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Imagine: How Creativity Works

Jonah Lehrer
The German philosopher Martin Heidegger referred to this as the unconcealing process. He argued, like Glaser, that the reality of things is naturally obscured by the clutter of the world, by all those ideas and sensations that distract the mind. The only way to see through this clutter is to rely on the knife of conscious attention, which can cut away the excess and reveal ?the things themselves.?
Imagine: How Creativity Works - Jonah Lehrer Loc. 1112-15 - Highlight on Page 73 | Added on Tuesday, June 12, 2012, 07:05 PM
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It was Morandi who taught me about dedication,? Glaser says. ?He showed me the necessity of persistence, and that nothing good is ever easy. And that?s because we see nothing at first glance. It?s only by really thinking about something that we?re able to move ourselves into perceptions that we never knew we had the capacity for.?
Imagine: How Creativity Works - Jonah Lehrer Loc. 1109-12 - Highlight on Page 73 | Added on Tuesday, June 12, 2012, 07:04 PM
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This loop of creativity illuminates the power of attention. When each of us focuses on something, the idea enters working memory. As a result, we?re able to slowly chisel away at our creative tasks. Perhaps it?s finally finding the perfect choreography for a dance or figuring out how to solve the architectural problem. These unprecedented thoughts are then transmitted back down the line, so that the brain modifies its own sense of what?s important.
Imagine: How Creativity Works - Jonah Lehrer Loc. 1042-45 - Highlight on Page 68 | Added on Tuesday, June 12, 2012, 06:59 PM
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This excess of ideas allows the neurons to form connections that have never existed before, wiring themselves into novel networks. From the perspective of the brain, these new connections are merely old thoughts that occur at the exact same time.
Imagine: How Creativity Works - Jonah Lehrer Loc. 966-67 - Highlight on Page 62 | Added on Tuesday, June 12, 2012, 06:54 PM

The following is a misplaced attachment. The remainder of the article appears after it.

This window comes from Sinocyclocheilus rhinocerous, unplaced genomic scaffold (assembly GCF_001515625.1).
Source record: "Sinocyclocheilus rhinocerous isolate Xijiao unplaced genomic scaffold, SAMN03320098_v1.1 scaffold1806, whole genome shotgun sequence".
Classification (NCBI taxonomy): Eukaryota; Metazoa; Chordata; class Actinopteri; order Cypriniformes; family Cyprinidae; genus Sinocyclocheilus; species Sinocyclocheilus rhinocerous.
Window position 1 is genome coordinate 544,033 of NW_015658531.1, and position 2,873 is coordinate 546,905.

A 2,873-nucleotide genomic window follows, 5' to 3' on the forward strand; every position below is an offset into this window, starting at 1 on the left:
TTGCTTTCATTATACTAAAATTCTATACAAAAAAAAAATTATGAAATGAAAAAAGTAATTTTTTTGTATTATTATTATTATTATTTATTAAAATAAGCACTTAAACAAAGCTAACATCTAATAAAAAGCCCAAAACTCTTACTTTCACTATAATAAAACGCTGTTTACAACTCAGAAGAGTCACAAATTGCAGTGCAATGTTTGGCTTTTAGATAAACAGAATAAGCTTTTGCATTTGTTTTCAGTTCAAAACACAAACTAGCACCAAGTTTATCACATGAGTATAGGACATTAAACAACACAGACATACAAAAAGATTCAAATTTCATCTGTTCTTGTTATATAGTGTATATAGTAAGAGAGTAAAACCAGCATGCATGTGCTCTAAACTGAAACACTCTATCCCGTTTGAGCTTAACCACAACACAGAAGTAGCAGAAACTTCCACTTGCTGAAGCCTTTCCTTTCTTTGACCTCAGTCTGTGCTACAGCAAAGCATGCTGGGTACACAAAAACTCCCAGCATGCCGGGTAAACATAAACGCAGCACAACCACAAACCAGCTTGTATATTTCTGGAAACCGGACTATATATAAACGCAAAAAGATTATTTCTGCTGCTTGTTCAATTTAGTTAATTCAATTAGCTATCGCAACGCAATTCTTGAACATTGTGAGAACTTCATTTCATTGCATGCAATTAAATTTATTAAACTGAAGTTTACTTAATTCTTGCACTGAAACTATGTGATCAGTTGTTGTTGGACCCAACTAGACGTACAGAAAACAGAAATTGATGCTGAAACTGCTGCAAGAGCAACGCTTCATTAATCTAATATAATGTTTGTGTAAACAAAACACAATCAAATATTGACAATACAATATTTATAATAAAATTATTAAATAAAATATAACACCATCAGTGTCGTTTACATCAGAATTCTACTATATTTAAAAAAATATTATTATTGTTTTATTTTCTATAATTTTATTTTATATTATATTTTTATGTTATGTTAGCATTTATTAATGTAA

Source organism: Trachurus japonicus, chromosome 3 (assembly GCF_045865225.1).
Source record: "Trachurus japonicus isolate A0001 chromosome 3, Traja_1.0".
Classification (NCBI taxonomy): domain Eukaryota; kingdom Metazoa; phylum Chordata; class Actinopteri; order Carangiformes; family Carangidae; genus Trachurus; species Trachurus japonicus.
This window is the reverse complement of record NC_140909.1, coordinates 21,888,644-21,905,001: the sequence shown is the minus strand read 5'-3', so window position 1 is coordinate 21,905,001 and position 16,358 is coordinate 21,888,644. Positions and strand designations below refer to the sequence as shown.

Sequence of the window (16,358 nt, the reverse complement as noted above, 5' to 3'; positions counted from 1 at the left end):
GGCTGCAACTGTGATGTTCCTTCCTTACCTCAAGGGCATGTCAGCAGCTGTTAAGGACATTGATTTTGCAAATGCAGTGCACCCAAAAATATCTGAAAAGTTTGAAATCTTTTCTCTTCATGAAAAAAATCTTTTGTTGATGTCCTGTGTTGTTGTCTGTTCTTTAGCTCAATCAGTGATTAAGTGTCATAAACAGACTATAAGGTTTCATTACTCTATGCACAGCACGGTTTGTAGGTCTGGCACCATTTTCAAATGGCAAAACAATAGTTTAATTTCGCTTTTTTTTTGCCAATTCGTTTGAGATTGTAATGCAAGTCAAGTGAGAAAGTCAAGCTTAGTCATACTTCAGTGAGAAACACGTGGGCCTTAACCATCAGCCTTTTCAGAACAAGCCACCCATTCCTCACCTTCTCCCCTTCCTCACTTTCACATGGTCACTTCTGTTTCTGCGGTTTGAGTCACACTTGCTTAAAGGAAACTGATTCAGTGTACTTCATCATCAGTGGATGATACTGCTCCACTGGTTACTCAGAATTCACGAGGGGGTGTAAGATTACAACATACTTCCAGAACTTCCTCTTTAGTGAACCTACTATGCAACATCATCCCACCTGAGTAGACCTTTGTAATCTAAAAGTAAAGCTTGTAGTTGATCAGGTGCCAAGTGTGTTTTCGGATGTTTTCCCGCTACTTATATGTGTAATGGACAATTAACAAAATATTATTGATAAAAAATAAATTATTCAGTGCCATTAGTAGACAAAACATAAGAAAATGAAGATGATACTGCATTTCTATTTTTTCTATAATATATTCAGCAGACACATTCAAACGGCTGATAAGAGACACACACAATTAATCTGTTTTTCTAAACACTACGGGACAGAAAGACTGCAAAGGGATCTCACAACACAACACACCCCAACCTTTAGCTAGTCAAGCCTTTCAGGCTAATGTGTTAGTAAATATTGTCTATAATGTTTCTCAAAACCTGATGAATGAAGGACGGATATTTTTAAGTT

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The wiring of the brain reflects this evolutionary innovation: there?s a highway of nerves connecting the pleasure center?the dopamine reward pathway?to the prefrontal cortex, a mass of tissue behind the forehead that controls attention. This is the area that allows someone to zoom in on reality, so that all he is thinking about is a single line in a single poem. Instead of getting distracted by the wandering mind, he can concentrate on the work. This essential mental talent depends on the prefrontal cortex and the squirts of dopamine that help guide one?s gaze.
Imagine: How Creativity Works - Jonah Lehrer Loc. 940-44 - Highlight on Page 60 | Added on Tuesday, June 12, 2012, 06:52 PM
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It turns out that the real benefit of delight?and the reason amphetamines increase creative production?is its powerful effect on attention. The same neurons that generate happiness (and get titillated by Benzedrine) also play a crucial role in determining which thoughts enter conscious awareness. A sense of pleasure is the brain?s way of telling itself to look over there, or there, or there. The result is that dopamine acts like a neural currency?a price tag for information?allowing us to quickly appraise the outside world. The chemical tells us what we should notice, which things and thoughts are worth the cost of awareness.
Imagine: How Creativity Works - Jonah Lehrer Loc. 936-40 - Highlight on Page 60 | Added on Tuesday, June 12, 2012, 06:51 PM
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How does a little white pill make this kind of focused creativity easier? Why does Benzedrine make someone more likely to persevere? At first glance, the effects of the drug on the brain seem relatively minor. Amphetamines act primarily on a network of neurons that use dopamine, a neurotransmitter, to communicate with one another. (Our cells speak in squirts of chemical.) Within minutes, the drug dramatically increases the amount of dopamine in the synapses, which are the spaces between cells.2 This excess of neurotransmitter means that neurons are stuck in the active state, like a light that can?t be turned off.
Imagine: How Creativity Works - Jonah Lehrer Loc. 924-29 - Highlight on Page 59 | Added on Tuesday, June 12, 2012, 06:50 PM
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even though these stimulants inhibit our epiphanies (and sicken us with addiction), they seem to dramatically increase other kinds of creativity.